A Securities Exchange Commission (SEC) official has come forward saying the regulator is working on guidelines that will make it easier for developers to discern whether their ICO constitutes an offering of securities.
According to a November 5th report by Coindesk, The SEC’s director of Corporate Finance, William Hinman made the statement while speaking to attendees at the D.C Fintech Week conference.
"We also will be putting out more guidance, the idea is a plain English instrument that people can look at and they'll bring together sort of my Howey-meets-Gary speech, and that analysis ... We'll elaborate on that in a very plain English way, so 'do I think I have a security offering,' look at that guidance and you should be able to sort things out."
In his comments, Hinman said that the SEC would also provide industry guidance as it pertains to the status of ICOs that are post-offering and already trading on secondary markets. He also elaborated on the sections of the Howey-test rubric that would be clarified as they relate to ICO tokens.
"If someone's offering an instrument for money or other consideration to a third party, and that third party expects the offerer to generate a return or so something that will increase the value of the coin or token or whatever they want to call it, and there's that expectation of return, we're generally going to see that as a securities offering."
Hinman said that in the case where founders are determined to be offering a security, that the SEC would contain in their guidance the correct approach to register their security or apply for an exemption.
No mention was made for when we can expect the SEC to release the guidance.
Potential ramifications for ICOs and exchanges offering and trading illegal securities.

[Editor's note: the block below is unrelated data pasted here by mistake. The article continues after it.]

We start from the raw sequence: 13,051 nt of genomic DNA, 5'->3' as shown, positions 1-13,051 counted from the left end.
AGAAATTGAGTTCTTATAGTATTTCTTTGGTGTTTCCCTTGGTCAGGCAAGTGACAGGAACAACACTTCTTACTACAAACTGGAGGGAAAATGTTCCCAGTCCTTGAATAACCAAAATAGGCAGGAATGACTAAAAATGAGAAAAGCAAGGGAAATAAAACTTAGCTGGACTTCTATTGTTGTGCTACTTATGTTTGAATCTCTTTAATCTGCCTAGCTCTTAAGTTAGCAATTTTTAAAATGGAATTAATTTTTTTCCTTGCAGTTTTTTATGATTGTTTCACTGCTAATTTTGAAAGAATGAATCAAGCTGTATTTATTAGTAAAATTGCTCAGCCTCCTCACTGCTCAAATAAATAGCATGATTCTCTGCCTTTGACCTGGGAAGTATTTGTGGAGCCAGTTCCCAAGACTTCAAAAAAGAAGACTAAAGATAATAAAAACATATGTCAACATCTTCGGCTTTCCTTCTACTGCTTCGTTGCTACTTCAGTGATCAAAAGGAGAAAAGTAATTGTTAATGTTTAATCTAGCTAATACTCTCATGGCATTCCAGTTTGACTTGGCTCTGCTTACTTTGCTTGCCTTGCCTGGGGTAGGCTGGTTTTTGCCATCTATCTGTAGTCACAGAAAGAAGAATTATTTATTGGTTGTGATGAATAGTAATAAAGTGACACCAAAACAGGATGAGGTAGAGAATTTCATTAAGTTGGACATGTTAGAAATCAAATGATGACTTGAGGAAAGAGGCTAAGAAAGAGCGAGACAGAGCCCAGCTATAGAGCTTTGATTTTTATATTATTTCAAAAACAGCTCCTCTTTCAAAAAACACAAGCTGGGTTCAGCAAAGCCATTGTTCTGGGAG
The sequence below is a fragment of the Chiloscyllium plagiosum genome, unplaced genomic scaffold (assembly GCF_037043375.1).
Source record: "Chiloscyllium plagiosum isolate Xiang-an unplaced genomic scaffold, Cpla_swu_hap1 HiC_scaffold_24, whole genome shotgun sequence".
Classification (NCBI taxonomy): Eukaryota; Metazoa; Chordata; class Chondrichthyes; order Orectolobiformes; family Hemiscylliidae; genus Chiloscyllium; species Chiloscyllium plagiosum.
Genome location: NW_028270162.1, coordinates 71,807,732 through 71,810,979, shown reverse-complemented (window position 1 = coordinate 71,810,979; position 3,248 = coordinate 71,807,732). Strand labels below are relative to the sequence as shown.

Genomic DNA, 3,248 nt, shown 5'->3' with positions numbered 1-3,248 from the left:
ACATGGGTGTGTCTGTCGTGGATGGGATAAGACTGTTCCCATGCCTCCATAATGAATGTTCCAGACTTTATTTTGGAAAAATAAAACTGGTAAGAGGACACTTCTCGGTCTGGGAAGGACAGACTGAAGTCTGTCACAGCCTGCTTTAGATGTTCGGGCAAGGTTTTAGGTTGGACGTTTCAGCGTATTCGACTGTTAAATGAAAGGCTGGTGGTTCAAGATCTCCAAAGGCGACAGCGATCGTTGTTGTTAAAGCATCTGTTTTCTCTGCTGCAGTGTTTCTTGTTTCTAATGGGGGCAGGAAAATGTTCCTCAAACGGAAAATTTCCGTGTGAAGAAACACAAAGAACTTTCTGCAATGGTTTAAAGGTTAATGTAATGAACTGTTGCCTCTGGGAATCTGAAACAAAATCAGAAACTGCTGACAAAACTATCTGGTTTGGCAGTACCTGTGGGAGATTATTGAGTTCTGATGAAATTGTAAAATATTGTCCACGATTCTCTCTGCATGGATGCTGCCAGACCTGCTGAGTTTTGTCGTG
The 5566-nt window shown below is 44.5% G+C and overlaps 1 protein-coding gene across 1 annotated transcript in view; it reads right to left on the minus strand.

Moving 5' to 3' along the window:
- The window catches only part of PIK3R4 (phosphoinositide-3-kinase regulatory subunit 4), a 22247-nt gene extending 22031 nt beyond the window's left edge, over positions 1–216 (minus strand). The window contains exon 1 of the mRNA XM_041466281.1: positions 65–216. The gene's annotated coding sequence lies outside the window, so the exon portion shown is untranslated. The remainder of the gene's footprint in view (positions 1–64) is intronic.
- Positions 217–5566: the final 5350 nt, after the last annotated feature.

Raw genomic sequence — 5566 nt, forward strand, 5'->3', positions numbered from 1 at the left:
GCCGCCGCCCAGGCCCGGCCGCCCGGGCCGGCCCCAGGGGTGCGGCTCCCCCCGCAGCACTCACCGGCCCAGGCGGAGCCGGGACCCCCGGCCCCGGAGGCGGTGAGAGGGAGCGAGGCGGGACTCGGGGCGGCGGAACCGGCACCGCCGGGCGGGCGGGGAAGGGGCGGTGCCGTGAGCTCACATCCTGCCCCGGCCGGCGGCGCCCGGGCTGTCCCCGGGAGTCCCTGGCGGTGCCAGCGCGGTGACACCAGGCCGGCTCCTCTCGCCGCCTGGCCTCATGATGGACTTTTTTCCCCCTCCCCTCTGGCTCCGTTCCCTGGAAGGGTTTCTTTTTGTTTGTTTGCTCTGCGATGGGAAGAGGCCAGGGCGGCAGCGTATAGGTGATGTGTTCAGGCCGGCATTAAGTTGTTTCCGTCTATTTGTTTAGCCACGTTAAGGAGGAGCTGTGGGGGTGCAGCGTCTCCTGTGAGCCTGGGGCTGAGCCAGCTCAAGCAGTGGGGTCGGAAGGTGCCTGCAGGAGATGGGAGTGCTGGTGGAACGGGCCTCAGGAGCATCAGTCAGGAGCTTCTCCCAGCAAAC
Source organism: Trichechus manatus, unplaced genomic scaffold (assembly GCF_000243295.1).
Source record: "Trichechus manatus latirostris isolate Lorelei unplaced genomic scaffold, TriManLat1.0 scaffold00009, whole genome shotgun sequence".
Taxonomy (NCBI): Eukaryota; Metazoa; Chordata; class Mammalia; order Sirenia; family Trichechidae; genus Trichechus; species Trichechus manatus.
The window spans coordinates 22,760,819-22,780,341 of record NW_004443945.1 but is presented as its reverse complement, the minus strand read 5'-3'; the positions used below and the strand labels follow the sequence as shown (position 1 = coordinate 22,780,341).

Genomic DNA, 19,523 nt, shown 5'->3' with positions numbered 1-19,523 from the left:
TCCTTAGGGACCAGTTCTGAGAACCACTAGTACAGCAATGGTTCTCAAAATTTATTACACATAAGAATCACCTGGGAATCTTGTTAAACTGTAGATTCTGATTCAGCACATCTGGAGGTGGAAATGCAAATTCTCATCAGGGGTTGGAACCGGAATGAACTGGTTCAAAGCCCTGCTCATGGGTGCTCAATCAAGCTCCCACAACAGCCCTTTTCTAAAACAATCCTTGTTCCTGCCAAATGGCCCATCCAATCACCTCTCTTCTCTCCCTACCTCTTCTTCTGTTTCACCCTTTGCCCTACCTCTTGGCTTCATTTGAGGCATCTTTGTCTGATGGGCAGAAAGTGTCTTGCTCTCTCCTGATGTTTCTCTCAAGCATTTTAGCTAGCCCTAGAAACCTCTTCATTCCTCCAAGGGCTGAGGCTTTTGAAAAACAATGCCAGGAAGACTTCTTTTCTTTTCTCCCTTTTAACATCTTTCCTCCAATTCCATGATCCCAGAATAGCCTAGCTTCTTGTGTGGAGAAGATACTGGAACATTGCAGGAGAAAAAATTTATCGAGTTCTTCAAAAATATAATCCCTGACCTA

The guidance could have huge consequences for cryptocurrency markets, with hundreds of ICOs having raised more than $21 billion in 2018 alone, many of whom may have been taking advantage of a regulatory grace period that has resulted from interpretation confusion. It would not be outside the range of impossibility that the SEC deems utility tokens an attempted loop-hole designed to skirt literal interpretations of regulations that were designed to broadly capture the asset class.
If the SEC finds that ICOs have ignored the law, even if they obeyed the ‘letter of the law’ (literal law as it is written) but not the spirit of the law (the intent of those who wrote it), there could be a slew of retrospective punitive actions including large fines and disgorgement — the return of all proceeds and gains from the illegal activity to investors. Furthermore, exchanges may find themselves forced to drop a myriad of ICO projects and could also face fines for trading securities without a license.
And that’s before we even get into get into rampant accusations and existing investigations into cryptocurrency market manipulation, and insider trading that could be investigated and forwarded to the legal arms of the US government.